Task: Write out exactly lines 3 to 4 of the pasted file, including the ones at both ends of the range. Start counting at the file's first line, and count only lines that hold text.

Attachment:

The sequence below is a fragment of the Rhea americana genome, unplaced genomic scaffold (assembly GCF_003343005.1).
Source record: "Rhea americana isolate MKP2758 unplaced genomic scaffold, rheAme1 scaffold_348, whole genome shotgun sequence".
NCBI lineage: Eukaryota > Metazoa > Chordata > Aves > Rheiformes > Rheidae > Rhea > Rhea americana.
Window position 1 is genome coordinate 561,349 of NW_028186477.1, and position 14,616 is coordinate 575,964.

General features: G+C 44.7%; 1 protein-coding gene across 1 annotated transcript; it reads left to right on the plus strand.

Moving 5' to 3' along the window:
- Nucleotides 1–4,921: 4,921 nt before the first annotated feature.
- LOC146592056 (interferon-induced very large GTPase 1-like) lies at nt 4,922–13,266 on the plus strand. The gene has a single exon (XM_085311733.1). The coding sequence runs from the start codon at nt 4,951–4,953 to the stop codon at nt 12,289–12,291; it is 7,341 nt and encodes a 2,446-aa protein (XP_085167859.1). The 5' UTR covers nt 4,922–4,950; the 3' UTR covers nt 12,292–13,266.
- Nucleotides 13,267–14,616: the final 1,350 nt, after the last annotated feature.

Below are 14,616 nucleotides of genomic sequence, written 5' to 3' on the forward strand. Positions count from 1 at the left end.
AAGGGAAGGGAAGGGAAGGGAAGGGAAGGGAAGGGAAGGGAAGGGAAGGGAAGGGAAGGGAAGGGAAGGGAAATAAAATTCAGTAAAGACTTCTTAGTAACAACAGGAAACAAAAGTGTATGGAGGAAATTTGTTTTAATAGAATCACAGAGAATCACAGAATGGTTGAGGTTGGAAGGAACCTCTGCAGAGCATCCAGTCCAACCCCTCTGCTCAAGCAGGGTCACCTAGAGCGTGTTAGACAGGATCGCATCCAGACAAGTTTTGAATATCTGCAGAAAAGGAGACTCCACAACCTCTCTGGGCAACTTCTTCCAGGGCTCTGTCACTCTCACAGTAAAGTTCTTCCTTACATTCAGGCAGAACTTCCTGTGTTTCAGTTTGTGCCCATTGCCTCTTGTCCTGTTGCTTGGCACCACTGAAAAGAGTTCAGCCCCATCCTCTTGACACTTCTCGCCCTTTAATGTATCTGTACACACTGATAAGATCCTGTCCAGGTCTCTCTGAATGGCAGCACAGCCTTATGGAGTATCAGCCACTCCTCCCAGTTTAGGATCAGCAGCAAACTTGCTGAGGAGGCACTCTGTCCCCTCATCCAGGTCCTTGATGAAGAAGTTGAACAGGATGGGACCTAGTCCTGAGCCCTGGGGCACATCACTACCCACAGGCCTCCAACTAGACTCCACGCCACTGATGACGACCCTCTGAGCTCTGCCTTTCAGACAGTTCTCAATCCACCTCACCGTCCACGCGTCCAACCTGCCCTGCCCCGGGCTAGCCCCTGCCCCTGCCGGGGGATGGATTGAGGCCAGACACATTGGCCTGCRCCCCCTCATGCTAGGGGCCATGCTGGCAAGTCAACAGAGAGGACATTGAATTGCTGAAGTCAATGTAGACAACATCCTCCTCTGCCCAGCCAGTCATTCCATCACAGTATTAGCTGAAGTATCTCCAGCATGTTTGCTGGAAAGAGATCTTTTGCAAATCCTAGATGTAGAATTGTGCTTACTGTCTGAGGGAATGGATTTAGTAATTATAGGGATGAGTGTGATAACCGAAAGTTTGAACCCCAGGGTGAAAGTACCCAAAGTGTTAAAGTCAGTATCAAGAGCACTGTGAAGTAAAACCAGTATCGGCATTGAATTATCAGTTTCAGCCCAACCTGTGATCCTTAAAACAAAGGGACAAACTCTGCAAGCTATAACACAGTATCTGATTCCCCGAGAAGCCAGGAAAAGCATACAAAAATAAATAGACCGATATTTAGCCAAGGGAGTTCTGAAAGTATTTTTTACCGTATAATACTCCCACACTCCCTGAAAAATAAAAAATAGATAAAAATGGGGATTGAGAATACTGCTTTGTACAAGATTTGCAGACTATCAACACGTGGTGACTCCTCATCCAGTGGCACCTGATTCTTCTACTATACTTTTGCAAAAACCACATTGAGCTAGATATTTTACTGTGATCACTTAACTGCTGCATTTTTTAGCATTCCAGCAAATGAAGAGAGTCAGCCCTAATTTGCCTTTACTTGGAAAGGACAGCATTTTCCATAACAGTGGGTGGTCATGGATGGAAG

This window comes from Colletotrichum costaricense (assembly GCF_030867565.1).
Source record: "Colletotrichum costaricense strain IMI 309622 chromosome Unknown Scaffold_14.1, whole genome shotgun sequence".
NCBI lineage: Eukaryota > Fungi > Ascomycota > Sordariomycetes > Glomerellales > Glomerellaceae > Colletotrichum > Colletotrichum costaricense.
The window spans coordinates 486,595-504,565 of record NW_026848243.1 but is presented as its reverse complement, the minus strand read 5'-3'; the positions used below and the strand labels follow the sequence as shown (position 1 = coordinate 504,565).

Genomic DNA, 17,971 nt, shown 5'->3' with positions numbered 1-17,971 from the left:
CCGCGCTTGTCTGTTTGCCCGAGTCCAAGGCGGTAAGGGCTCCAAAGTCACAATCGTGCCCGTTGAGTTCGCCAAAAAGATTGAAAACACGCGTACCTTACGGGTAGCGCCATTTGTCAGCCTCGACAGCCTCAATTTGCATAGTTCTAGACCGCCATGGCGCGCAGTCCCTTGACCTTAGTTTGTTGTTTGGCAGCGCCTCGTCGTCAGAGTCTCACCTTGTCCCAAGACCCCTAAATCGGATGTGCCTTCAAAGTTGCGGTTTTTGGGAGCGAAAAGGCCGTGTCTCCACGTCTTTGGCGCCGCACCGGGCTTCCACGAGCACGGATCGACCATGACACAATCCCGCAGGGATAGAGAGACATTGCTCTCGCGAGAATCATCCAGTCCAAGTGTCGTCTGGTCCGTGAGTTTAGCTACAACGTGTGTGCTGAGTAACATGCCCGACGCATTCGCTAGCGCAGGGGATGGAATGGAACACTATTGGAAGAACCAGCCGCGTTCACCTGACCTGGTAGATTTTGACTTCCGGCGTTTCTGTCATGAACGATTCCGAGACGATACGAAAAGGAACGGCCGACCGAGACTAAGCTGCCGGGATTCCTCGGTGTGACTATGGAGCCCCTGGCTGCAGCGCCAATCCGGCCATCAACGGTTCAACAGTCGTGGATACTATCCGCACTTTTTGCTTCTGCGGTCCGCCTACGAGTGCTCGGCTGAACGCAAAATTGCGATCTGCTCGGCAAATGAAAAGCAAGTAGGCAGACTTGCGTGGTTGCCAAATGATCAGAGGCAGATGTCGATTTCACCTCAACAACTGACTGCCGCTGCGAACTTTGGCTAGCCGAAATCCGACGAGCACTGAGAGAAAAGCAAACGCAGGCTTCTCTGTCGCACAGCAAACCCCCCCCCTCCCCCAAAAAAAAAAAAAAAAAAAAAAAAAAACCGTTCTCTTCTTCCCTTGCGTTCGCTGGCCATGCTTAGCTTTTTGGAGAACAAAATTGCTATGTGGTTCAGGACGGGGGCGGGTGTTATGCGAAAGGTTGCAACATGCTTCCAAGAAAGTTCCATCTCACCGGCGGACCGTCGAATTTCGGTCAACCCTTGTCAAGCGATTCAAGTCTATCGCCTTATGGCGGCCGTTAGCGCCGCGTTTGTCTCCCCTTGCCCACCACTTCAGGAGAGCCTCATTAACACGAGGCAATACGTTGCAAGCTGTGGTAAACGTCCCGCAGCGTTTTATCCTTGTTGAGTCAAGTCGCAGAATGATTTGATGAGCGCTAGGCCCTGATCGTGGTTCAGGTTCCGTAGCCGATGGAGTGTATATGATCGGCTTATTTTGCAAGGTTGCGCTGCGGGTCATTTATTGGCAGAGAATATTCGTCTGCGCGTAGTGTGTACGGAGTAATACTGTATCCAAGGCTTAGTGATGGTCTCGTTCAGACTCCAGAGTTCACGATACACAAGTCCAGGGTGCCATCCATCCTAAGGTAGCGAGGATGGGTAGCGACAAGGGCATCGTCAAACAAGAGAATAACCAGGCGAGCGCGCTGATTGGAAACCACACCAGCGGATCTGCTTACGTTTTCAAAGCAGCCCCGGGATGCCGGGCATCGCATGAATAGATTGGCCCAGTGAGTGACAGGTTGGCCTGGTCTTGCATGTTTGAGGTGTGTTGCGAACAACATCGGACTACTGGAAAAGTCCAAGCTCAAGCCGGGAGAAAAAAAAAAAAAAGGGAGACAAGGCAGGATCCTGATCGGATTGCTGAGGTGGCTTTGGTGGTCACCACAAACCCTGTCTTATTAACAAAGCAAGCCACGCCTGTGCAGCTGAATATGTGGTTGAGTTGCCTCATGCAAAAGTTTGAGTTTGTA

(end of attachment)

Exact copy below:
NCBI lineage: Eukaryota > Metazoa > Chordata > Aves > Rheiformes > Rheidae > Rhea > Rhea americana.
Window position 1 is genome coordinate 561,349 of NW_028186477.1, and position 14,616 is coordinate 575,964.